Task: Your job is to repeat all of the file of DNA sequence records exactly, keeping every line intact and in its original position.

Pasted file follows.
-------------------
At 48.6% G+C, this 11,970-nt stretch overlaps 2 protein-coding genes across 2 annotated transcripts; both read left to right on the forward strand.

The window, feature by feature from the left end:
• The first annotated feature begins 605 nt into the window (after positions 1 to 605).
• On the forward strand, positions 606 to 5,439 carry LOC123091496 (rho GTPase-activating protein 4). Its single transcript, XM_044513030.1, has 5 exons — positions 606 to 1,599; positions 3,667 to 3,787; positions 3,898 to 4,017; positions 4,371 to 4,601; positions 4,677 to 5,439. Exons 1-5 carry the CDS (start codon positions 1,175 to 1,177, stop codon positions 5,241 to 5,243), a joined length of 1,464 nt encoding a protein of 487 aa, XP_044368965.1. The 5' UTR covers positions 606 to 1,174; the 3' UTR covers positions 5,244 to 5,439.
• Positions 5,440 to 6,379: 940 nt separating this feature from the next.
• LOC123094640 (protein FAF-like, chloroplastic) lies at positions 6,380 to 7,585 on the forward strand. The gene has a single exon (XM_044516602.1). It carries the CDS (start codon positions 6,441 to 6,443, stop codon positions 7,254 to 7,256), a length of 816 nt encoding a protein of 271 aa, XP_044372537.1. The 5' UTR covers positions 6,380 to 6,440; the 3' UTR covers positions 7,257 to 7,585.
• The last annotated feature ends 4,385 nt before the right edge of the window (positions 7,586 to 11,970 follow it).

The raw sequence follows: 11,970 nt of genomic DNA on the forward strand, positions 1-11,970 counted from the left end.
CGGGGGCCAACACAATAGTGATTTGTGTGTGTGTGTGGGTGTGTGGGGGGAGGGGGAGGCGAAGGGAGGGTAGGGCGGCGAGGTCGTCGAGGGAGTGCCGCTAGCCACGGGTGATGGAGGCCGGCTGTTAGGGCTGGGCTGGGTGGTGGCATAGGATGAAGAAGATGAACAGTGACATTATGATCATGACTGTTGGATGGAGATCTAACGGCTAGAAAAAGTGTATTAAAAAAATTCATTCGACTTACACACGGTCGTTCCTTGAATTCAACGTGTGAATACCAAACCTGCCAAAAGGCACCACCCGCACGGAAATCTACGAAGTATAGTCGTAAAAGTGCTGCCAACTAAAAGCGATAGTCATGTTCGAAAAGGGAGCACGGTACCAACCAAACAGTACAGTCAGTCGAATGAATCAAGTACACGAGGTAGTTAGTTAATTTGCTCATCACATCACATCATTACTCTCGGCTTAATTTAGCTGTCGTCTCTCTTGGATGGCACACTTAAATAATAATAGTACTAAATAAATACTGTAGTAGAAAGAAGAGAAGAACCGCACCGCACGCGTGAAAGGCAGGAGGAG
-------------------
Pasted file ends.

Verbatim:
At 48.6% G+C, this 11,970-nt stretch overlaps 2 protein-coding genes across 2 annotated transcripts; both read left to right on the forward strand.

The window, feature by feature from the left end:
• The first annotated feature begins 605 nt into the window (after positions 1 to 605).
• On the forward strand, positions 606 to 5,439 carry LOC123091496 (rho GTPase-activating protein 4). Its single transcript, XM_044513030.1, has 5 exons — positions 606 to 1,599; positions 3,667 to 3,787; positions 3,898 to 4,017; positions 4,371 to 4,601; positions 4,677 to 5,439. Exons 1-5 carry the CDS (start codon positions 1,175 to 1,177, stop codon positions 5,241 to 5,243), a joined length of 1,464 nt encoding a protein of 487 aa, XP_044368965.1. The 5' UTR covers positions 606 to 1,174; the 3' UTR covers positions 5,244 to 5,439.
• Positions 5,440 to 6,379: 940 nt separating this feature from the next.
• LOC123094640 (protein FAF-like, chloroplastic) lies at positions 6,380 to 7,585 on the forward strand. The gene has a single exon (XM_044516602.1). It carries the CDS (start codon positions 6,441 to 6,443, stop codon positions 7,254 to 7,256), a length of 816 nt encoding a protein of 271 aa, XP_044372537.1. The 5' UTR covers positions 6,380 to 6,440; the 3' UTR covers positions 7,257 to 7,585.
• The last annotated feature ends 4,385 nt before the right edge of the window (positions 7,586 to 11,970 follow it).

The raw sequence follows: 11,970 nt of genomic DNA on the forward strand, positions 1-11,970 counted from the left end.
CGGGGGCCAACACAATAGTGATTTGTGTGTGTGTGTGGGTGTGTGGGGGGAGGGGGAGGCGAAGGGAGGGTAGGGCGGCGAGGTCGTCGAGGGAGTGCCGCTAGCCACGGGTGATGGAGGCCGGCTGTTAGGGCTGGGCTGGGTGGTGGCATAGGATGAAGAAGATGAACAGTGACATTATGATCATGACTGTTGGATGGAGATCTAACGGCTAGAAAAAGTGTATTAAAAAAATTCATTCGACTTACACACGGTCGTTCCTTGAATTCAACGTGTGAATACCAAACCTGCCAAAAGGCACCACCCGCACGGAAATCTACGAAGTATAGTCGTAAAAGTGCTGCCAACTAAAAGCGATAGTCATGTTCGAAAAGGGAGCACGGTACCAACCAAACAGTACAGTCAGTCGAATGAATCAAGTACACGAGGTAGTTAGTTAATTTGCTCATCACATCACATCATTACTCTCGGCTTAATTTAGCTGTCGTCTCTCTTGGATGGCACACTTAAATAATAATAGTACTAAATAAATACTGTAGTAGAAAGAAGAGAAGAACCGCACCGCACGCGTGAAAGGCAGGAGGAG